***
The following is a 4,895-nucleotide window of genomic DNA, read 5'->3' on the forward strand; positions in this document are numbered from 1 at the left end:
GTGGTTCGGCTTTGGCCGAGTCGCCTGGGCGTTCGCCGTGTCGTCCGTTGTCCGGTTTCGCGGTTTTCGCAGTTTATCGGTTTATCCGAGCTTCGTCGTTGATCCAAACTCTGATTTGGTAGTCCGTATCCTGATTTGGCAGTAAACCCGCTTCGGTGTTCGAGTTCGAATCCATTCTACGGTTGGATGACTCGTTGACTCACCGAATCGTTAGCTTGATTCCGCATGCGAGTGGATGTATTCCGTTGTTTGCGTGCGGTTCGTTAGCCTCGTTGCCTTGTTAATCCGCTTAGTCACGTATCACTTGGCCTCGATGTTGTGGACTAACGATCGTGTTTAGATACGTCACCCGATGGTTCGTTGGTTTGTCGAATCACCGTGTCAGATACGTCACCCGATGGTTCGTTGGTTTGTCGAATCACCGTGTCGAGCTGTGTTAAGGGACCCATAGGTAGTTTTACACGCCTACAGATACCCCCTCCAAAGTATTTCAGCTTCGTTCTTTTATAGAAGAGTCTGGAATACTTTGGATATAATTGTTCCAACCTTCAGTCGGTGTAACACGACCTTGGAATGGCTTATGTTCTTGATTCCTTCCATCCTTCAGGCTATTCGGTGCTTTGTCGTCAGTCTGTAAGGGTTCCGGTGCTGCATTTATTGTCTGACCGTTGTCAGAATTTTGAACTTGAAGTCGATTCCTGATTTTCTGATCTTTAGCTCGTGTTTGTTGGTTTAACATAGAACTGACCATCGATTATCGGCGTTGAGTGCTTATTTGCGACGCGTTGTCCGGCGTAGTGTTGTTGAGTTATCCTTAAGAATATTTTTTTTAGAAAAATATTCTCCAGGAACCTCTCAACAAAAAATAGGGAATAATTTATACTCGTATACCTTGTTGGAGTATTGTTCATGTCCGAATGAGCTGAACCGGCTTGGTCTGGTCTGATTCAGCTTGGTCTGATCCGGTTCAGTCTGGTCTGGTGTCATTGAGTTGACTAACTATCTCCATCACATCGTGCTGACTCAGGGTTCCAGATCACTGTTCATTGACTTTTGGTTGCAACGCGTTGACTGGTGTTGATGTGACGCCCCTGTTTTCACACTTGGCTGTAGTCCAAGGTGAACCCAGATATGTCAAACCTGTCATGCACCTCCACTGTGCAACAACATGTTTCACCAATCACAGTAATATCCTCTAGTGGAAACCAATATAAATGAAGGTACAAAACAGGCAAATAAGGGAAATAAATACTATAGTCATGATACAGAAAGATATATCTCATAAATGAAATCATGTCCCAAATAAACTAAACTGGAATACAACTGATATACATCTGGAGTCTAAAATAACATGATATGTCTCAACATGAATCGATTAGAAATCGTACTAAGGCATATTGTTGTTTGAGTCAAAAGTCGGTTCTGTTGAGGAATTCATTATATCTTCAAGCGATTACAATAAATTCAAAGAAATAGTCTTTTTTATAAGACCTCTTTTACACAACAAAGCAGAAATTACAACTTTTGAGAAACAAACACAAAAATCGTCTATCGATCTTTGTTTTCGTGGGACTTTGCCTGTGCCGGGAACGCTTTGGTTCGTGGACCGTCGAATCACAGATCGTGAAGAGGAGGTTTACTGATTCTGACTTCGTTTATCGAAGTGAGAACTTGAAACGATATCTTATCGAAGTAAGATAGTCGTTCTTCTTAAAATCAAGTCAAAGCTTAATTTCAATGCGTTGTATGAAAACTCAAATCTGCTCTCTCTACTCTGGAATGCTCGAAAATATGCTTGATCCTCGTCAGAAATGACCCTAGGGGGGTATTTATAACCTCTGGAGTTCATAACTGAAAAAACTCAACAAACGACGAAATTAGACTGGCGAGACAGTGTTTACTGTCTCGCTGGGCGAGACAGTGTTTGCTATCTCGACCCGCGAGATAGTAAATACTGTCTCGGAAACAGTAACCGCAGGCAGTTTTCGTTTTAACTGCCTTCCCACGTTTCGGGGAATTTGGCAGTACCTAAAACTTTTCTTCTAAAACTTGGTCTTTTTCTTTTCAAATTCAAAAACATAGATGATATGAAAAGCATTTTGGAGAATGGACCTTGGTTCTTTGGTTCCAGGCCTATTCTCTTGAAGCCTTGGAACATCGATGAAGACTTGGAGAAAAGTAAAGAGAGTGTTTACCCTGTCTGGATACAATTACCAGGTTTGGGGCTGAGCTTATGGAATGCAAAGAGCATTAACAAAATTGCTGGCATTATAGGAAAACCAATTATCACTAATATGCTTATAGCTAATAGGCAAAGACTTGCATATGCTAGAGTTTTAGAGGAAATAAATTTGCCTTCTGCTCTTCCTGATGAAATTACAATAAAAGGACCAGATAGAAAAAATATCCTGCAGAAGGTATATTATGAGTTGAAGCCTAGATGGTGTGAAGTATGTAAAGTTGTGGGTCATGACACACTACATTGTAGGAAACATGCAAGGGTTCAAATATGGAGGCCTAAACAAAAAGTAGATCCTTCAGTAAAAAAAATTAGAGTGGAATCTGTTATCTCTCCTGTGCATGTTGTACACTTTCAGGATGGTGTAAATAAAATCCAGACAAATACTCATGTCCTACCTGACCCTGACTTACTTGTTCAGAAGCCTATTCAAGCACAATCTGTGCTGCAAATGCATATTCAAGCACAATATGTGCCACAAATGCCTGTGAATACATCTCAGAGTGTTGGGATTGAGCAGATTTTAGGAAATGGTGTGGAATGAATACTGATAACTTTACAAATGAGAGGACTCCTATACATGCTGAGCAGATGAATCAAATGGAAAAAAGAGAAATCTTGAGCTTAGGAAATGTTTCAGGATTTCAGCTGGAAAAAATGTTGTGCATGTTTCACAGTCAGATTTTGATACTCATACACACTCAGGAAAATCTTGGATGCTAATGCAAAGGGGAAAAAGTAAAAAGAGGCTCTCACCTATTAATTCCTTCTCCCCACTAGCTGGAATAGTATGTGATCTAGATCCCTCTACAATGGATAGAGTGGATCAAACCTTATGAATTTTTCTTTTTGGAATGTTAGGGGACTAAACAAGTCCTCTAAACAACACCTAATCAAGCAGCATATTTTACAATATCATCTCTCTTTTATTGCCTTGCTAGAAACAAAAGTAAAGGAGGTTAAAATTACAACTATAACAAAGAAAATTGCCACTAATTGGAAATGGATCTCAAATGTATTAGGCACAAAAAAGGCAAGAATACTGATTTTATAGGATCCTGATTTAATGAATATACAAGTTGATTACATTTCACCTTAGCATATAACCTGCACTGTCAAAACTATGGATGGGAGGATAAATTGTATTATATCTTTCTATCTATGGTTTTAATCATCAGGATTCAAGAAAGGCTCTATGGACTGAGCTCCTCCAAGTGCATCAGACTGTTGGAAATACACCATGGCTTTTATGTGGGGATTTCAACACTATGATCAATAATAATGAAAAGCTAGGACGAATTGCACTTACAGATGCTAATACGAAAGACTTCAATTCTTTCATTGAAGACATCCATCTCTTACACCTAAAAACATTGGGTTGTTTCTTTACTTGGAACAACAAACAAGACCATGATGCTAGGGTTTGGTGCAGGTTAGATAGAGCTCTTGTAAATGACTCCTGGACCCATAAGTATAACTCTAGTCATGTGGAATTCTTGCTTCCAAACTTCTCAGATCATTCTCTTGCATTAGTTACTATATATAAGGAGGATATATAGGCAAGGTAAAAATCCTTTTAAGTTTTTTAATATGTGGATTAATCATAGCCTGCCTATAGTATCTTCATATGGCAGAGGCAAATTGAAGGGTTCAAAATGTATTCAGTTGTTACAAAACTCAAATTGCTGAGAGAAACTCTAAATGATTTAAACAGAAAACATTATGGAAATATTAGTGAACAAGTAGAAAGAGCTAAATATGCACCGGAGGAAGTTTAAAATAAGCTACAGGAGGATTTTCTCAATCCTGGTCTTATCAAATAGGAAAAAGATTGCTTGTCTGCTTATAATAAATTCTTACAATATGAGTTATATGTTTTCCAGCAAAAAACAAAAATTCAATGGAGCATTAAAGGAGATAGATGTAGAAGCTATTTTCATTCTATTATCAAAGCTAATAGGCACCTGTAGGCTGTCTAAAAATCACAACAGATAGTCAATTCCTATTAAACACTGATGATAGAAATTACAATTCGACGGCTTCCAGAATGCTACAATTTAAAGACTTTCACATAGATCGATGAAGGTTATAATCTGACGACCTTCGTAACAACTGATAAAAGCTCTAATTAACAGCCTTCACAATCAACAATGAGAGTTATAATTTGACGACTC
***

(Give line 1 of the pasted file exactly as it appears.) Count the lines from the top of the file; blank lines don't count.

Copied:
The following is a 4,895-nucleotide window of genomic DNA, read 5'->3' on the forward strand; positions in this document are numbered from 1 at the left end: